TED Conversations

This conversation is closed.

Is having a social class inevitable?

Will the gap between rich and poor be omnipresent? Can it be abolished? If you propose socialism to get rid of the classes, are you very sure the gap will not come back? Should we then solve this problem or leave it be?


Showing single comment thread. View the full conversation.

  • Nov 6 2013: I can think of no society that had no social classes. An especially important point since we have numerous recent examples of societies that tried to create a classless society and failed miserably. Many people have commented that the rich-poor gap in the Soviet Union and communist China was actually larger than the systems communism replaced.

    I think this is both a product of humans and economics. People want to form social groups, which are mutually exclusive with other social groups. And the nature of economics and logistics means you will always have more of one resource in one area than in another. It takes time for resources to move from the point of their creation. And we’re not just talking about money, but goods and even intangibles like education. That will mean there will always be some sort of inequality in a system. So for all practical intents and purposes, social class in humans is basically a law of humanity, and we cannot will it away any more than we can will away gravity and fly.

    This does not preclude socialism, especially the “weak” forms of socialism. I haven’t read a lot of socialist literature, but in the “weak” forms of socialism in practice today, the objective of socialism is wealth redistribution not wealth equality. That’s a big difference, as one is absolute and the other is relative. Wealth redistribution doesn’t mean you try to make everyone the economic class or that there aren’t rich or poor people and it doesn’t even mean there isn’t a pretty big rich and poor gap. It simply means that the amount of money is taken from the rich people is disproportionate to their representation in the population and “given” to less well to do people.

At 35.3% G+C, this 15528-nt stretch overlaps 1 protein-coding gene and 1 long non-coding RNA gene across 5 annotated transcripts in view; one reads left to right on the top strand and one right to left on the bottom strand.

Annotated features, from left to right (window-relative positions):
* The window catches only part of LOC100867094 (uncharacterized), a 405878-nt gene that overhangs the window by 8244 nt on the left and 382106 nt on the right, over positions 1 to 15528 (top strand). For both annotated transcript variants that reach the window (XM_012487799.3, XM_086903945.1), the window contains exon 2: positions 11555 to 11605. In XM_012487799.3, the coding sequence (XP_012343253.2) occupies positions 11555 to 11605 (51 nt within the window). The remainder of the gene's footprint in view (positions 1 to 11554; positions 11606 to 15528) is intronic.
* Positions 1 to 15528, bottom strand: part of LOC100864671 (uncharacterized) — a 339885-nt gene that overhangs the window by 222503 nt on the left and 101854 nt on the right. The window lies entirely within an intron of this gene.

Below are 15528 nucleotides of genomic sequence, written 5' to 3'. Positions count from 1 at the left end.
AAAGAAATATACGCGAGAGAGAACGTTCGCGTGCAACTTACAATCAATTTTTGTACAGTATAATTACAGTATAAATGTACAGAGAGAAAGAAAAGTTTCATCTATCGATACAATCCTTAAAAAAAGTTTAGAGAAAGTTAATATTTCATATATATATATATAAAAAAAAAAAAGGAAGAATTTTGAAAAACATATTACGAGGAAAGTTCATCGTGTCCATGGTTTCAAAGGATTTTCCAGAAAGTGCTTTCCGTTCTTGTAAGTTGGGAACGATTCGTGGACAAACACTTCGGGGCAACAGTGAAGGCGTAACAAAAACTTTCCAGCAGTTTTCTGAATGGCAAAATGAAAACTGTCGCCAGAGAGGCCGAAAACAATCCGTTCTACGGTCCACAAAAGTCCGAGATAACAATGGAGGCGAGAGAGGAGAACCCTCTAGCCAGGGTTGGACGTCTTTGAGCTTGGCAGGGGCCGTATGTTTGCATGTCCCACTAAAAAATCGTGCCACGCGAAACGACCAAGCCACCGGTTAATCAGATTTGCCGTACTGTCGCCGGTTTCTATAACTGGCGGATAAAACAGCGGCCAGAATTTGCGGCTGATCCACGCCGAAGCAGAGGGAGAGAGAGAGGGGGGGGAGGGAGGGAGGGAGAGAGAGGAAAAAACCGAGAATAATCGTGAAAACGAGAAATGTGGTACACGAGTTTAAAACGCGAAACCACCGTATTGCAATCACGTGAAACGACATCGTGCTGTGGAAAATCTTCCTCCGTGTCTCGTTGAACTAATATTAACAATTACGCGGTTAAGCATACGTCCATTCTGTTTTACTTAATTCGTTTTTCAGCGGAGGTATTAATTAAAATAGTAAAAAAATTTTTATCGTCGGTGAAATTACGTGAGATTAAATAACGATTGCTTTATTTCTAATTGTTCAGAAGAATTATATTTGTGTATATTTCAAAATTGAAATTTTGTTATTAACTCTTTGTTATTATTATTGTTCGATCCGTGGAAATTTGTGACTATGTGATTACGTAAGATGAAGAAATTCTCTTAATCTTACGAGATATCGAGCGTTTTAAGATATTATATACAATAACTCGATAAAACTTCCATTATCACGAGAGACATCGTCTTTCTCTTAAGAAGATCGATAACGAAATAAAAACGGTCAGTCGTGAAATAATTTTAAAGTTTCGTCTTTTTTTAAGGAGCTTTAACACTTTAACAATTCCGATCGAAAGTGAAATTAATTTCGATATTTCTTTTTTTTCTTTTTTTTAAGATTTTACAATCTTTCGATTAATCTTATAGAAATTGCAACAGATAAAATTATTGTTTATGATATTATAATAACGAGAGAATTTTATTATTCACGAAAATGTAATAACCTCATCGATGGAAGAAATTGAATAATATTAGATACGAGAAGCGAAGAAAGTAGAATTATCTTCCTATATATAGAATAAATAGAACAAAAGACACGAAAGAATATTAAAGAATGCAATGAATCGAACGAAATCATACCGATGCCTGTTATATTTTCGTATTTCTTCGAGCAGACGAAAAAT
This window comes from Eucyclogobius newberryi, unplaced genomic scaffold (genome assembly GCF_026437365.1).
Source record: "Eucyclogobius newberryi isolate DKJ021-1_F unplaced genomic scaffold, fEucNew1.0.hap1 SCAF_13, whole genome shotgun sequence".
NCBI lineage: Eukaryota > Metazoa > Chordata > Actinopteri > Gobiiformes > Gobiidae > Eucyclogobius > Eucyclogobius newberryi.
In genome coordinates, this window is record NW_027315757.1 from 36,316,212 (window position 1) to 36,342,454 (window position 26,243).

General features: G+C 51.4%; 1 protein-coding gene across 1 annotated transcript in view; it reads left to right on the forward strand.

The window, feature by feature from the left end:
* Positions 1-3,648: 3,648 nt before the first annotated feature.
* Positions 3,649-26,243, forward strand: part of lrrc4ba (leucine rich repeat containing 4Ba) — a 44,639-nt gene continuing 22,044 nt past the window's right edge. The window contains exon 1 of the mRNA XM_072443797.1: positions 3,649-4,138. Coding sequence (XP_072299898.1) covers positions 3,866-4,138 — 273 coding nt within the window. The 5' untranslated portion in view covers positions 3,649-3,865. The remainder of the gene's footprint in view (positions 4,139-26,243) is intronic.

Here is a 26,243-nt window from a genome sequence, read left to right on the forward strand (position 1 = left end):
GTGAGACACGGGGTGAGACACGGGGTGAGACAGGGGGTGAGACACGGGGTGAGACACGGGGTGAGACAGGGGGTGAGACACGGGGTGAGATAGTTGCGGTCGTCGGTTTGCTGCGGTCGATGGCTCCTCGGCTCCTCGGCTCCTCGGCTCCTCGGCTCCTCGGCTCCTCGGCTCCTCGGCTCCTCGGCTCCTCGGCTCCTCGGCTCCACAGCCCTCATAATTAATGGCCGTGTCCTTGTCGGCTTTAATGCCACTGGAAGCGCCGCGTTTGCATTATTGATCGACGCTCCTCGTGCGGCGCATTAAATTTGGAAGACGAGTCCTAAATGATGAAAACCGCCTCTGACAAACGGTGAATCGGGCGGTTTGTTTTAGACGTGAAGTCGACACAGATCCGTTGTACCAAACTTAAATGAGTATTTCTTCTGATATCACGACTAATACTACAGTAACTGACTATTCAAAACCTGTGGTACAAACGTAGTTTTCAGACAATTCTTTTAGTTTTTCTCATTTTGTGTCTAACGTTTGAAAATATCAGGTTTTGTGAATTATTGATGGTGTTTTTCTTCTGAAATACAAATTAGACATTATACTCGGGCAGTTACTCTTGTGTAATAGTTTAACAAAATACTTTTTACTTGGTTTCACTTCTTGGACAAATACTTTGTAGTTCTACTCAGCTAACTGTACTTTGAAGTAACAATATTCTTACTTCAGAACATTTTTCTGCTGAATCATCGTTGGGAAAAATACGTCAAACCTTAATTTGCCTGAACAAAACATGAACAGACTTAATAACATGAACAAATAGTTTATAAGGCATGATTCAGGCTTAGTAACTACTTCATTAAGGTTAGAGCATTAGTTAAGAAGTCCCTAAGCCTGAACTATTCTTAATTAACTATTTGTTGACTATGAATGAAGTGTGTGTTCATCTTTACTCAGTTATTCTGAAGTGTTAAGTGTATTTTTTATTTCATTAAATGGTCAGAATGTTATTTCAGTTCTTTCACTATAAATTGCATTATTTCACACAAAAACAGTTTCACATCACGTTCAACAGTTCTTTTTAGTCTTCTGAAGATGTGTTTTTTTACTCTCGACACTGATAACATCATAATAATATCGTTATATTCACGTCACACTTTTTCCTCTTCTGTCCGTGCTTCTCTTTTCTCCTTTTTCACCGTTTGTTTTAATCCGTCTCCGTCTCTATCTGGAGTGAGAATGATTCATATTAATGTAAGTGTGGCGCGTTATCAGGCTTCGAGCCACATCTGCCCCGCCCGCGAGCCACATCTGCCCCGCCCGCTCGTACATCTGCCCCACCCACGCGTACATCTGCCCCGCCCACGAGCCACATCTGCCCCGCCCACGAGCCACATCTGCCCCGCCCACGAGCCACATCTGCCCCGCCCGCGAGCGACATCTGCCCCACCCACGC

Marxists probably wouldn’t describe the US as overly socialist, but none the less I think socialism is actually alive in well in the world economy today. Socialist tax systems don’t prevent the rich and the poor, but they do insulate BOTH groups from the harm of too many of the other.
    • Nov 7 2013: i like the point you made: "wealth redistribution". i never really saw socialism in that perspective. i was more focused on its "wealth equality" agenda. thank you for that important insight :)

      and by the way, what do you think of sweden and the other nordic countries? given that socialism is defined as the prioritization of the welfare of the people before the state, are these countries socialist? thank you.

Showing single comment thread. View the full conversation.